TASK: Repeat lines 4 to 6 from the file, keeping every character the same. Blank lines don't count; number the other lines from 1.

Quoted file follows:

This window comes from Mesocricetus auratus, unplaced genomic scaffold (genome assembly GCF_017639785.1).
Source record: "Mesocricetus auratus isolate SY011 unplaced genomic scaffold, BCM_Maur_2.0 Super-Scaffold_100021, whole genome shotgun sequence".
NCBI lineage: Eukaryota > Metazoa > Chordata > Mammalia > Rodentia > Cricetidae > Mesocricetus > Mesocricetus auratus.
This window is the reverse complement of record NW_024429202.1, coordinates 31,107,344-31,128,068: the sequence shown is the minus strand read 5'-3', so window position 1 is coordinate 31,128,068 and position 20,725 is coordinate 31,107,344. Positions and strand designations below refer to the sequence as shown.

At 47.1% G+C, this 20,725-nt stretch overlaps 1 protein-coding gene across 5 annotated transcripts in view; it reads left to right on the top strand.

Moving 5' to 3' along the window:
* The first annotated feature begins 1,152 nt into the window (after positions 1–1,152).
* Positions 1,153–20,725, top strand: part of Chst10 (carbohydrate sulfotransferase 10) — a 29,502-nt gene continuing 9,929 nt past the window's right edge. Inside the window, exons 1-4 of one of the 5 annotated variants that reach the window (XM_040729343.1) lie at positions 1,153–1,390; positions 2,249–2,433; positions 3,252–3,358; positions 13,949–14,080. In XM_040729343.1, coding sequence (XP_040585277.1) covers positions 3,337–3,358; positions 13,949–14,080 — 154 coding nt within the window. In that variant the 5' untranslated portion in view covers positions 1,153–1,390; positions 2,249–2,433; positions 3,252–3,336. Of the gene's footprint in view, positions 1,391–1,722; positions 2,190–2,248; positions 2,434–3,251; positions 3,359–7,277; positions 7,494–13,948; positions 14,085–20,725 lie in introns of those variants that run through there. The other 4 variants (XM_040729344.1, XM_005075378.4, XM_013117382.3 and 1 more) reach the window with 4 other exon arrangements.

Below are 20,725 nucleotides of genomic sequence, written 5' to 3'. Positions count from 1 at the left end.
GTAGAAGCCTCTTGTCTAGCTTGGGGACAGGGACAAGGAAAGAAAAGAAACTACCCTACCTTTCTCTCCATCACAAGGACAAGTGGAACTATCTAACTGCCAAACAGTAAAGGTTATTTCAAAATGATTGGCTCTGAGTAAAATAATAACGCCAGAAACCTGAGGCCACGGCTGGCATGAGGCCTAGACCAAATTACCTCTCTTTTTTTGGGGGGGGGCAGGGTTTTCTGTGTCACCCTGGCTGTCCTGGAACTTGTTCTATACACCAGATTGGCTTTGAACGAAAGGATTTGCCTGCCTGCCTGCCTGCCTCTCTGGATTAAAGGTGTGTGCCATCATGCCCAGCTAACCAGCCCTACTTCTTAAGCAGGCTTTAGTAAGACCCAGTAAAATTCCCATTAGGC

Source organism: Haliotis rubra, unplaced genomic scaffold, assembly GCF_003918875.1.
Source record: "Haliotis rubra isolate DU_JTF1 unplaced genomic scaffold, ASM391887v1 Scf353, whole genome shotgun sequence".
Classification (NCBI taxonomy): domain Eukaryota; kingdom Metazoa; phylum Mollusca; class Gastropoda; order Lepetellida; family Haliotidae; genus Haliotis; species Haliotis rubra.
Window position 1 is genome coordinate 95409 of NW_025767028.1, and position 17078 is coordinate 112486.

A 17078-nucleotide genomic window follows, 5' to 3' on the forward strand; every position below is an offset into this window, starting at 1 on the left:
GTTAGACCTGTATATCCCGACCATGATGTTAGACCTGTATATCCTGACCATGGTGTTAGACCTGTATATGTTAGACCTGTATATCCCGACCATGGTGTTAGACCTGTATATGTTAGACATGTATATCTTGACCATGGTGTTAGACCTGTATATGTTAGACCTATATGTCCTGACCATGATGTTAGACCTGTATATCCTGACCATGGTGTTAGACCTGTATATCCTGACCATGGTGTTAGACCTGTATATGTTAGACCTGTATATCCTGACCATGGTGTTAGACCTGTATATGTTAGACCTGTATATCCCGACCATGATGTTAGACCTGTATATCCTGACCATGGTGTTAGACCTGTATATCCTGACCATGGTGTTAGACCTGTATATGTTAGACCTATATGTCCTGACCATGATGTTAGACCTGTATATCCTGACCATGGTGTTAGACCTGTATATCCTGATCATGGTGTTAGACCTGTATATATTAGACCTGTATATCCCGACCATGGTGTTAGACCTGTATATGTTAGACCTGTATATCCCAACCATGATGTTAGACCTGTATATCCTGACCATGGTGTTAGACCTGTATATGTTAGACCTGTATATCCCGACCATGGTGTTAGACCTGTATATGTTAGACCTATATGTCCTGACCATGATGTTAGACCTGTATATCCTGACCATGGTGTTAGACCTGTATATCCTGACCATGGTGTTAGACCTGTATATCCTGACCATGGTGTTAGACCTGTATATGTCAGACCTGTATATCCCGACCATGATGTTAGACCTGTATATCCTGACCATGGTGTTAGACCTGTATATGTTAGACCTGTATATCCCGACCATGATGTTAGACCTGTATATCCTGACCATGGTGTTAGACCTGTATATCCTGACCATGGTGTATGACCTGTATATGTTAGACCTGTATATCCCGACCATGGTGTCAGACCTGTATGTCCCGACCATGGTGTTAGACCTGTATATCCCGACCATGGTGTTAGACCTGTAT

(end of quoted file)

This window is the reverse complement of record NW_024429202.1, coordinates 31,107,344-31,128,068: the sequence shown is the minus strand read 5'-3', so window position 1 is coordinate 31,128,068 and position 20,725 is coordinate 31,107,344. Positions and strand designations below refer to the sequence as shown.

At 47.1% G+C, this 20,725-nt stretch overlaps 1 protein-coding gene across 5 annotated transcripts in view; it reads left to right on the top strand.

Moving 5' to 3' along the window: